Cardiac hepatopathy 2 0.7
Hyperthyroid hepatopathy 2 0.7 This applies to the ad hoc approach, the WHO method,
Rhabdomyolysis by statin 1 0.4 the Naranjo scale, and the K&L method [52–54,56–60];
Myelodysplastic syndrome 1 0.4
Polytrauma 1 0.4
in the present study of 23 publications, the CIOMS scale
Stevens Johnson syndrome 1 0.4 was applied in 52.2%, the WHO method in 17.4%, the ad
Pre-existing liver diseases 22 7.9 hoc approach in 13.1%, the Naranjo scale in 8.7%, and the
Pre-existing liver cirrhosis 5 1.8
Total causes 280 100 K&L and DILIN method each in 4.3% (Table 1). With 60
different herbs and herbal supplements reported as
CMV, cytomegalovirus; EBV, Epstein-Barr virus; HSV, herpes simplex virus; LKM,
liver kidney microsomes; SMA, smooth muscle antibodies; VZV, varicella zoster
potentially hepatotoxic in 185 publications without strin-
virus. gent causality assessments [61], and considering abundant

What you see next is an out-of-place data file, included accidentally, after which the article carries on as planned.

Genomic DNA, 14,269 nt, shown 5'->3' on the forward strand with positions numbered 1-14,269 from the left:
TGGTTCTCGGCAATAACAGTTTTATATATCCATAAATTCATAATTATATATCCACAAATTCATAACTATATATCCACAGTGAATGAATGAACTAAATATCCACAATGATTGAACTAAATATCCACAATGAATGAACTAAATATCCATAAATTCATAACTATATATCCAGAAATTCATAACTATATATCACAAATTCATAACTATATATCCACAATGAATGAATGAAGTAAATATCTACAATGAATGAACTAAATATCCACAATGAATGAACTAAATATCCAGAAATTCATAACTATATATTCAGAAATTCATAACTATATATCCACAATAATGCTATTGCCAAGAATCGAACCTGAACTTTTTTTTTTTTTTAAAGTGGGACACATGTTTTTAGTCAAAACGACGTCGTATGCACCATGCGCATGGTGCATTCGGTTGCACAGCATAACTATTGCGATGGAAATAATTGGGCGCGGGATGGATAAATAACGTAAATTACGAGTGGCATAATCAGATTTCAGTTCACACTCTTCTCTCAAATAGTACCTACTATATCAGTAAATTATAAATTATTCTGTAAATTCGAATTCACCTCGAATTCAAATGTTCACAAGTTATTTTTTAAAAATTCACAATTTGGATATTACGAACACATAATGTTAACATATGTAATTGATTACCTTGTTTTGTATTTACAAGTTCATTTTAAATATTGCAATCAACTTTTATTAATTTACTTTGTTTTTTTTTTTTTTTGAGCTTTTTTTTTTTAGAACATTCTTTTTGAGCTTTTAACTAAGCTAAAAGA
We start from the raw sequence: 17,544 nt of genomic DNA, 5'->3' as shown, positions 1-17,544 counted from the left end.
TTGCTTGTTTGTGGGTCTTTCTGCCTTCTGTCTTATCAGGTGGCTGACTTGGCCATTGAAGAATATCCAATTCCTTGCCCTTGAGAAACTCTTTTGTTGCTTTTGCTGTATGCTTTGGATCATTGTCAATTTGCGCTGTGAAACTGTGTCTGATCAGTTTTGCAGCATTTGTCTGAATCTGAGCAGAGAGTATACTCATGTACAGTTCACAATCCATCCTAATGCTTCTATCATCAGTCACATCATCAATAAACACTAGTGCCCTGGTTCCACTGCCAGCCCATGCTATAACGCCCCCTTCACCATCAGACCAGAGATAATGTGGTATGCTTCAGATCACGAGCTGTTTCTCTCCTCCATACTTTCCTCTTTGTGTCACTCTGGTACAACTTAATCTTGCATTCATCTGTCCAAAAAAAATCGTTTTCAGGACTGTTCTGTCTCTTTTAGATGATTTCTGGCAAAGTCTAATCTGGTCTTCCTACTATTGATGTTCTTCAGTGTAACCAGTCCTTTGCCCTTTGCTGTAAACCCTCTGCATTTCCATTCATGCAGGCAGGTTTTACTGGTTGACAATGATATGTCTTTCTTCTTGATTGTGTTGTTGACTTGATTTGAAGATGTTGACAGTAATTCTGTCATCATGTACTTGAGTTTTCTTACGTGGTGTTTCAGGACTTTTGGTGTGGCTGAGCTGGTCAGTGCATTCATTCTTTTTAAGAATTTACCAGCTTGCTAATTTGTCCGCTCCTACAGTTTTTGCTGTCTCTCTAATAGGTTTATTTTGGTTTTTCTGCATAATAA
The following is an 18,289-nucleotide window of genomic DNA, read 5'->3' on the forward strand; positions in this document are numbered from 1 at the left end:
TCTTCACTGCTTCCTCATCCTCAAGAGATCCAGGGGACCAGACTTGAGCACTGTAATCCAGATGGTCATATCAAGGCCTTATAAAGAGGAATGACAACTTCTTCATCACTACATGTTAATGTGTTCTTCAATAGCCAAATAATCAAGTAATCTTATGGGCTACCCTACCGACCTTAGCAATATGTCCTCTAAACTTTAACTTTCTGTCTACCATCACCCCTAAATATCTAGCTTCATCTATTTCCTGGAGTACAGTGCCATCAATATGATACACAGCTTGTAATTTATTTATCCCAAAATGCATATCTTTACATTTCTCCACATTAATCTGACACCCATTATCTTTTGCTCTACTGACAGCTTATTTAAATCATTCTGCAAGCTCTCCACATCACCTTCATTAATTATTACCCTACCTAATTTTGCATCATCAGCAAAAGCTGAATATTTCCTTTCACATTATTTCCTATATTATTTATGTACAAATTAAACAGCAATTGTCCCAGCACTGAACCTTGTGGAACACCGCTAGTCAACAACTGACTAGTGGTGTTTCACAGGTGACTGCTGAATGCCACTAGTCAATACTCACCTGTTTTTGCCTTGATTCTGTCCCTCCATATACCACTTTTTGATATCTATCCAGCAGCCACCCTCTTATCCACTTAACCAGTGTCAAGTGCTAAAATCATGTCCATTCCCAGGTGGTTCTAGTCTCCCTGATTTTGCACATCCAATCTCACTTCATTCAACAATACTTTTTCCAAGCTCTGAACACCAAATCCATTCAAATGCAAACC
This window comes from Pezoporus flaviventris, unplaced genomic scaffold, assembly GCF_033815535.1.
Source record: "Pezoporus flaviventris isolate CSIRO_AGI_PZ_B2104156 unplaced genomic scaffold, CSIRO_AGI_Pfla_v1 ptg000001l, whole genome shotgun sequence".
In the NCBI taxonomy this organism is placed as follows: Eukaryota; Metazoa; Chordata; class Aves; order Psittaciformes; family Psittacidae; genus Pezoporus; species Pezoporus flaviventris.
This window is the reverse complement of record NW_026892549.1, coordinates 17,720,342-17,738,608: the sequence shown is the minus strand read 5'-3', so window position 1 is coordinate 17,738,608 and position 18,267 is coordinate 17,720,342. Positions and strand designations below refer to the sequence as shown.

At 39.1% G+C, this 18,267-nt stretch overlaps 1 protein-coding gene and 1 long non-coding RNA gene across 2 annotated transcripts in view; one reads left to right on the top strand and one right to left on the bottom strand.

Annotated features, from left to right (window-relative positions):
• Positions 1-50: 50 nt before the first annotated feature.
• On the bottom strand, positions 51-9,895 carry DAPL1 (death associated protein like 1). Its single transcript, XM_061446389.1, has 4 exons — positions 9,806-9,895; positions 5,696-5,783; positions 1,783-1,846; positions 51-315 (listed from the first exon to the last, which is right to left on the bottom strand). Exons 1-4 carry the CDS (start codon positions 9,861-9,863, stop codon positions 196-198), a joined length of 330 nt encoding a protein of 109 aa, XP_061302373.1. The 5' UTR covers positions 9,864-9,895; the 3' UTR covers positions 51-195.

Table 4 Assessability of assumed herb-induced liver injury cases of the study group (n = 573)
Parameter All cases (n) Cases/study group (%)

Questionable liver disease 6 1.1


2/31 cases [29], 3/22 cases [39], 1/13 cases [45]
Lack of temporal association 11 1.9
1/20 cases [23], 1/23 cases [28], 3/31 cases [29], 4/26 cases [32], 2/22 cases [39]
Unassessable or poorly assessable cases 149 26.0
22/41 cases [23], 21/30 cases [24], 15/20 cases [25], 31/80 cases [27], 11/31 cases [29], 1/4 cases [35],
15/32 cases [38], 4/22 cases [39], 8/22 cases [40], 8/22 cases [44], 9/13 cases [45]
Slightly increased ALT: 2/22 cases [39]
Raised g-glutamyltransferase: 2/22 cases [39]
Total 166 29.0

ALT, alanine aminotransaminase.

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Herbal hepatotoxicity Teschke et al. 1097

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23 BfArM (Bundesinstitut für Arzneimittel und Medizinprodukte, Bonn. Federal
There are no conflicts of interest. Institute for Drugs and Medicinal Products in Germany). Rejection of drug
risks, step II. As related to: Kava-Kava (Piper methysticum)-containing,
and kavain-containing drugs, including homeopathic preparations with a